So here we are folks – Bond 24 aka Spectre. Told you I would be back!
Personally it’s great to revisit Bond again, especially after my epic Bond review marathon of ranking each Bond film from worst to best.
So the question I know you’ve been dying to ask (to a self-confessed Bond fan) is, what did I think of Spectre? Where would the film rank in my countdown?
Honest opinion, in terms of what I think of it – I felt a little frustrated.
A cryptic message from Bond’s past sends him on a trail to uncover a sinister organisation. While M battles political forces to keep the secret service alive, Bond peels back the layers of deceit to reveal the terrible truth behind SPECTRE.
“Welcome, James. You’ve come across me so many times, yet you never saw me. What took you so long?” – Oberhauser
Let me get this off my chest – whilst this review will sound overly negative, I don’t hate this film. Spectre is a good, decent Bond film…but it could have been a great Bond film, hence my frustration. It starts off brilliantly, stutters slightly in the middle and fell apart towards the end.
The best way to tackle this review is to break it down into four sections.
There are some positives about Spectre.
The gun barrel sequence makes a welcomed return at the beginning of the film. It then leads into a brilliantly executed and exciting pre-credit Bond sequence that is worthy of the IMAX presentation. It’s very obvious that the Bond producers have taken inspiration from a certain Oscar winning film with its continuous one track shot but it brings a positive freshness to the franchise. In fact all the action set pieces are good despite at times coming off like a well rehearsed Top Gear stunt.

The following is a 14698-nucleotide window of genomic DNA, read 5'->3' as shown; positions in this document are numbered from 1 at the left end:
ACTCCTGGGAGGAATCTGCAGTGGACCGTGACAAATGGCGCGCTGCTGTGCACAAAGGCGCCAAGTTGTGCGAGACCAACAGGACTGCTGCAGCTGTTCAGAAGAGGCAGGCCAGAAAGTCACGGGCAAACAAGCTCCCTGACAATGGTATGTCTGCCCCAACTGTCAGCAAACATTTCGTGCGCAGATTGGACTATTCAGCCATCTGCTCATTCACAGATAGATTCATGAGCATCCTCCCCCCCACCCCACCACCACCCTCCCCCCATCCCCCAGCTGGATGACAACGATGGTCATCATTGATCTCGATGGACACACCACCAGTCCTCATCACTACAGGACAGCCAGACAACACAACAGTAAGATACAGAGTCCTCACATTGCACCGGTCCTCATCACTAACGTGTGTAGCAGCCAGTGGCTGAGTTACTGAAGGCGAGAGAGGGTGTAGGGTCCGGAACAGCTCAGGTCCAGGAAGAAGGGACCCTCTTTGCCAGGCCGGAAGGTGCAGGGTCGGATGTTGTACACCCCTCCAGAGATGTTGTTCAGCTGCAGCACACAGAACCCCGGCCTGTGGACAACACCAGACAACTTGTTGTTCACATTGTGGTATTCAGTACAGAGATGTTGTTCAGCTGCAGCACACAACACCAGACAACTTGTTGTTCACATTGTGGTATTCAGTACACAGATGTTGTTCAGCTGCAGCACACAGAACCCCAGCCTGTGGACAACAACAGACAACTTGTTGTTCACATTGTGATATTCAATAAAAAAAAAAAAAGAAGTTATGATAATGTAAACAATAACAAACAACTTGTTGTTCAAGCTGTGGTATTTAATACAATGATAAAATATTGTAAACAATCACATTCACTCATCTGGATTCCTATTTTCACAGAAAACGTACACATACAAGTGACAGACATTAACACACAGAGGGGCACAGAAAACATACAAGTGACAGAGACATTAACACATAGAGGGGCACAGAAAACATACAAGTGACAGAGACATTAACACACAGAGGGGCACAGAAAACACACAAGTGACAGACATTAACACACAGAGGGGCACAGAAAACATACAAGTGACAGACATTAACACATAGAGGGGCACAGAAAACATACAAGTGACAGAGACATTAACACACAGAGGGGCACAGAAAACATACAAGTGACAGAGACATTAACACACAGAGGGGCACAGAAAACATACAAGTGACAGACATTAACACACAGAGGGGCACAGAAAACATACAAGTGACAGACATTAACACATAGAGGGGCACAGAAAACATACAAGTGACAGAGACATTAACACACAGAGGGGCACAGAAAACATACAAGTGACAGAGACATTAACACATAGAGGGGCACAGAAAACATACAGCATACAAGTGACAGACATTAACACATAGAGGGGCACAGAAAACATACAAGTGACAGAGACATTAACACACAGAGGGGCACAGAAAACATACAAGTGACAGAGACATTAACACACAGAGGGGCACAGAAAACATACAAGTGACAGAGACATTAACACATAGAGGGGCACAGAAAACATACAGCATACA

There are plenty of respectful homages to Bond which for eagle-eyed fans will immediately get but most importantly didn’t come off as a distraction. Bond’s attire throughout Spectre was a nice throwback to Craig’s predecessors. The white dinner jacket – Connery. His clothing in Tangiers – Dalton. The brown suit when Bond travels to Oberhauser’s hideout or even the clothing during the Day of the Dead scenes in Mexico is a tribute to Moore but also a nice homage to Live and Let Die.
Even characters and locations are given the same treatment. Hinx (Dave Bautista) is the amalgamation of Grant (From Russia With Love), Oddjob (Goldfinger) and Jaws (The Spy Who Loved Me). His impact in the film is more physical than vocal but there’s no denying the brutality that Bautista brings to the role. Bond’s relationship with Madeleine Swann (Léa Seydoux) is very reminiscent of On Her Majesty’s Secret Service, right down to the mountaintop hospital facility where she worked.
Furthermore, if you’re looking for humour then M (Ralph Fiennes) and Q (Ben Whishaw) easily provide it.